The Pfizer-BioNTech vaccine to protect against COVID-19 was made available for adults at the end of 2020.
Almost a year later, teens are able to be vaccinated, but children ages 5-11 still are waiting their turn.
"It's a pretty complex process," said David Matthews, a pharmacist at Shoreline Pharmacy.
Accurately figuring out vaccine dosages for children doesn't work the same way as adjusting a medication dosage, he said. With medicines, sometimes you can just adjust the adult dose.
"Vaccines are completely different than that," he said. "There are some vaccines that the dose is exactly the same, but for the COVID-19 dosing and the flu vaccine, they’re not the same. And the COVID-19 -- they’re still . . . doing studies and stuff for the pediatrics, because it is so different."
People tend to think of children as being short adults, said Driscoll Children's Hospital Infectious Diseases Specialist Dr. Jaime Fergie. They're not, physiologically. Their bodies process things differently.
"We have to study vaccines and medicines in children to find out. . . . if they have (an) adverse reaction in the young kids that we don't see in the rest of the populations. So we have to study them. We cannot just assume that everything is going to be the same."
Which is why the FDA authorization process for each age range is a fresh one; because the vaccine works differently with that age's level of physical development.
"So they have to prove efficacy first, which means 'Does it work?' ” Matthews said. "And then after they prove efficacy, they have to drill down further and try different doses to make sure that it will work at different amounts of drug given. The optimum dose."
The original vaccine is tested on adults, the version for 12-18 year olds was tested on that specific age group, and now clinical trials are being conducted on 5-11 year olds.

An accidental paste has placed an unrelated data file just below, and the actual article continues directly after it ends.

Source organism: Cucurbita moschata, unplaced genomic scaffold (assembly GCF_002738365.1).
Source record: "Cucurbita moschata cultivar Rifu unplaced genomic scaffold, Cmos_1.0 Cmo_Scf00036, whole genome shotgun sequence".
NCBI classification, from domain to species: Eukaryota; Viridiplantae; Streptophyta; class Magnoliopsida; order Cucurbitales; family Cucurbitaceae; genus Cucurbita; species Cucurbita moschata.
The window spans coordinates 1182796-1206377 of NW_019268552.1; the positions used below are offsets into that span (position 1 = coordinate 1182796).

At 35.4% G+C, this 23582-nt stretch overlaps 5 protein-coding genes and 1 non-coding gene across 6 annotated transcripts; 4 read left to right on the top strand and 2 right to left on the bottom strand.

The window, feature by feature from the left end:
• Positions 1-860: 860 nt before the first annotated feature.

"So that’s why it’s taking longer to develop it -- because they also have longer study time," Matthews said. "It’s harder to get pediatrics enrolled. It takes them longer to enroll the number of patients that it takes to get a good, statistically significant sample size of the patients because not everybody’s gonna let their children be vaccinated."
When the first wave of the novel coronavirus made its way around the Coastal Bend, children were largely spared from infection. But Matthews and Fergie both said the Delta variant changed that.
"Still they do well," Fergie said. "Clearly, still, most of them recover well, but some -- some don't."
And whereas adults can be helped with monoclonal antibody infusion treatments, that option isn't available for children younger than 12.
And the recently discovered Mu variant could prove worse than Delta.
"We don't know, but we think it's going to be even more virulent in children, in others words, more able to cause disease in children," Matthews said. "But we're not 100 percent sure of that. Early studies suggest that that might be true."
Whether that proves to be true or not, Fergie, the pediatrict specialist, said not vaccinating eligible children is a mistake.
"Once it's available, of course, we need to encourage parents to vaccinate their children," he said.